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וַיְדַבֵּר מֹשֶׁה אֶל רָאשֵׁי הַמַּטּוֹת וכו' אִישׁ כִּי יִדֹּר נֶדֶר וכו' לֹא יַחֵל דְּבָרוֹ

And Moses spoke to the heads of the tribes. . . . If a man vows a vow to the Lord . . . he shall not break his word (Numbers 30:2-3)

See the Ramban who explains that this chapter was specifically transmitted to the heads of the tribes to indicate, as the Sages derive in the Talmud (Nedarim 78a-b), that they are authorized to nullify vows and oaths. The concept of invalidating vows has no basis in the Scripture (היתר נדרים פורחים באויר), and it hangs here only on a slender thread, so that the people should not take vows and oaths lightly. And he also wrote that perhaps it was necessary to keep the concept of invalidating vows hidden from them.

To enlarge on the words of the Ramban, our master said that the Torah did not suspect that the people would take lightly the vows that they make to the Eternal. On the contrary, the Torah commanded us not to desecrate our words to the Eternal to train us that all our words should be treated as holy - that we should take care to fulfill whatever we promise, even to a friend, that we not lie to another and that our "yes" and our "no" should be just. "For this is the whole duty of man" (כִּי-זֶה כָּל-הָאָדָם) (Ecclesiastes 12:13).

The Scripture therefore writes "he shall not break his word" (שלא יחלל דבריו), referring to our word to the Eternal so that we will learn to fulfill whatever we promise to our friend. The Sages relied on this verse for the concept of invalidating vows, because it is apparent from here that the reason that one may not violate his words to the Eternal is so that we may learn to fulfill whatever we promise to a friend. The Sages therefore inferred, "he may not break his word, but others may allow him to do so," because if it should become necessary to come to a sage to invalidate his vow, the sage will invalidate only the prohibitions that he imposed upon himself, but will not invalidate any promise made to another person.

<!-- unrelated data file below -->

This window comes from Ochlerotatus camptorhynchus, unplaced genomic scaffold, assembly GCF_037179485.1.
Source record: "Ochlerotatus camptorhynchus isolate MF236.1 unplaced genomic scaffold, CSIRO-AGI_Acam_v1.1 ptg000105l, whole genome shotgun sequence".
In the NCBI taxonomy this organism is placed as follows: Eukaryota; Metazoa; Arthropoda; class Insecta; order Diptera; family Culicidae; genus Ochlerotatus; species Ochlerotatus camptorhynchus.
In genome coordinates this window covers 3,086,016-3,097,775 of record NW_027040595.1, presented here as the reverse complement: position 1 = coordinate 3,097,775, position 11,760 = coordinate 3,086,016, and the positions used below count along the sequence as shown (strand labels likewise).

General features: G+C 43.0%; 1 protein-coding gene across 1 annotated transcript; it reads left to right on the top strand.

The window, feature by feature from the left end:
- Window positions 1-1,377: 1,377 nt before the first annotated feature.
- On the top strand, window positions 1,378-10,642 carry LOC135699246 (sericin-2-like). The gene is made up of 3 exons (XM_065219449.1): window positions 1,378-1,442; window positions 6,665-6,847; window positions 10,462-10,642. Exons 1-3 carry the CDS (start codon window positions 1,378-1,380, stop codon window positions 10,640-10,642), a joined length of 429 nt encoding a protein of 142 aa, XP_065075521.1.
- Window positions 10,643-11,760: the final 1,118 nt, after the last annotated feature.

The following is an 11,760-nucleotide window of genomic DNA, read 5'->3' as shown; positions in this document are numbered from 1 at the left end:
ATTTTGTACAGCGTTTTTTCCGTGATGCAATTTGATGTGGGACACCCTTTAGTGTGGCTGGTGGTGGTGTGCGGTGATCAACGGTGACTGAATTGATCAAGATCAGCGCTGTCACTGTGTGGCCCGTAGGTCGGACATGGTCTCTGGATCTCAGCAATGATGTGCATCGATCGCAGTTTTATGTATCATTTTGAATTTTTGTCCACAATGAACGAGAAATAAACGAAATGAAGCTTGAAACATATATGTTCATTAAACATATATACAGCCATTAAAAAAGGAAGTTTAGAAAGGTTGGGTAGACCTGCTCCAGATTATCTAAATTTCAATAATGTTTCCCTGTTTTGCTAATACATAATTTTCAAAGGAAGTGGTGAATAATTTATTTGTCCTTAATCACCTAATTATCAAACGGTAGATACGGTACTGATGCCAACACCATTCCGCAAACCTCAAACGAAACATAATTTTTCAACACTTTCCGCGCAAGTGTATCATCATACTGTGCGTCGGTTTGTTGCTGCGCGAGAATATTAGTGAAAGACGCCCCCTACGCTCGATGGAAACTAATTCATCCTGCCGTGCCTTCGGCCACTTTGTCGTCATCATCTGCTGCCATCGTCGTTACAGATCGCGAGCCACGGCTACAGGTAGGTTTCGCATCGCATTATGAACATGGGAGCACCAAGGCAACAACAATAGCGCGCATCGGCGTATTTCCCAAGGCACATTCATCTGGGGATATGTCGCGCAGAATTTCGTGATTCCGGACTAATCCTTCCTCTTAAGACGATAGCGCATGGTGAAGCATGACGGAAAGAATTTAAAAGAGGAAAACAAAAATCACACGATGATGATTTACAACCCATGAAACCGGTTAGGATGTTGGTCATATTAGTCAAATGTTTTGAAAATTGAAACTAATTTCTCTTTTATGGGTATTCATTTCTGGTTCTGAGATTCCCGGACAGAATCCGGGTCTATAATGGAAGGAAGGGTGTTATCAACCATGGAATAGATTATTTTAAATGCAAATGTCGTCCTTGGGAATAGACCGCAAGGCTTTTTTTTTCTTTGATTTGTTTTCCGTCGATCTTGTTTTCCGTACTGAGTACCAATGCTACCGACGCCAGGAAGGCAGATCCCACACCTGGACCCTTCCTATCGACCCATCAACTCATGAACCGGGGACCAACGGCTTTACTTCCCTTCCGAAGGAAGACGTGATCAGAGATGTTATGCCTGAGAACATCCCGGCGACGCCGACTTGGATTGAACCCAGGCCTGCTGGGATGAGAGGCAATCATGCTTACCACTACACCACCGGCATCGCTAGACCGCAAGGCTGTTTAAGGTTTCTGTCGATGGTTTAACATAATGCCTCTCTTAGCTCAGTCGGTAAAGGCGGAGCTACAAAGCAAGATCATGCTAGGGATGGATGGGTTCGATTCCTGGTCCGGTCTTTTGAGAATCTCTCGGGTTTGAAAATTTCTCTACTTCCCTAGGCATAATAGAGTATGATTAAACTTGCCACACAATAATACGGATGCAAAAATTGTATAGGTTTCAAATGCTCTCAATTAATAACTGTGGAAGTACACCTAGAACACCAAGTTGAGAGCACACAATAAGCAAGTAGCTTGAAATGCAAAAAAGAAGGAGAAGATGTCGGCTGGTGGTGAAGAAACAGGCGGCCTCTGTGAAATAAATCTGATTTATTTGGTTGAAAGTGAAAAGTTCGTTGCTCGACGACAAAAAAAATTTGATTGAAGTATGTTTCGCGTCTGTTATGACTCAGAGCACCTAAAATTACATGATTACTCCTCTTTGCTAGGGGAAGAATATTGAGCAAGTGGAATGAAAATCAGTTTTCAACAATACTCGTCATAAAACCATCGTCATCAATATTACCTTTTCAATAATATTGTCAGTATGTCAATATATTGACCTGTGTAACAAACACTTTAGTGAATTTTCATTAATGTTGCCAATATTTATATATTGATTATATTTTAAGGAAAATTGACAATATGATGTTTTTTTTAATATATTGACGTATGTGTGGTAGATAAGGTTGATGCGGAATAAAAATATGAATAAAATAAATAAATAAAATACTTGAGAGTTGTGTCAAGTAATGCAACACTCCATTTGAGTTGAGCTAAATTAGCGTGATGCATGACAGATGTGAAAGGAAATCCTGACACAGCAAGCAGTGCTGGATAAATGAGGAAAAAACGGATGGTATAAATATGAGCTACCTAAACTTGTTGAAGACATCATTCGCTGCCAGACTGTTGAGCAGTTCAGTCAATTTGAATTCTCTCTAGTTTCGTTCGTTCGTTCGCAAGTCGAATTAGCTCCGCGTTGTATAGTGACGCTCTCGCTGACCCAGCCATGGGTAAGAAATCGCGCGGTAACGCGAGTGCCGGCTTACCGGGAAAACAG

However, since people might think that the sages are empowered to invalidate vows that have been made to another person - as, indeed, our enemies among the Gentiles say that we do to them and as Zedekiah, king of Judea, did when he commanded the Sanhedrin to annul the vow that he made to Nebuchadnezzar (see Nedarim 65a), the Scripture therefore hung the invalidation of vows on a slender thread and, as the Ramban wrote, explained it only through hints.

זֶה הַדָּבָר אֲשֶׁר צִוָּה ה' אִישׁ כִּי יִדֹּר נֶדֶר לַה'

This is the thing which the Lord has commanded (Numbers 30:2)

Rashi comments: "This is the word" (זֶה הַדָּבָר). It is a restrictive phrase intimating that the sage makes use of the expression "invalidating" (התרה), and the husband (concerning his wife's vows), the expression "annulling" (הפרה)

This is a forced deduction inasmuch as no "invalidation" of a vow is based on any Scriptural text. And were it not for the words of the Sages it would have appeared to our master to say that the verse: "This is the word that the Lord has commanded a man when he makes a vow unto the Lord" (זֶה הַדָּבָר אֲשֶׁר צִוָּה יְהוָה אִישׁ כִּי יִדֹּר נֶדֶר לַה') shows what verbal formulation a person should use in making a vow. And it appears to our master that our Sages relied on this to invent Aramaic terminology for vows, a language not understood by the ministering angels (מלאכי השרת), so that the Satan would not understand the vow and then denounce the one making the vow, for anyone who makes a vow is like one who builds a "high place" (כל הנודר כאילו בונה במה).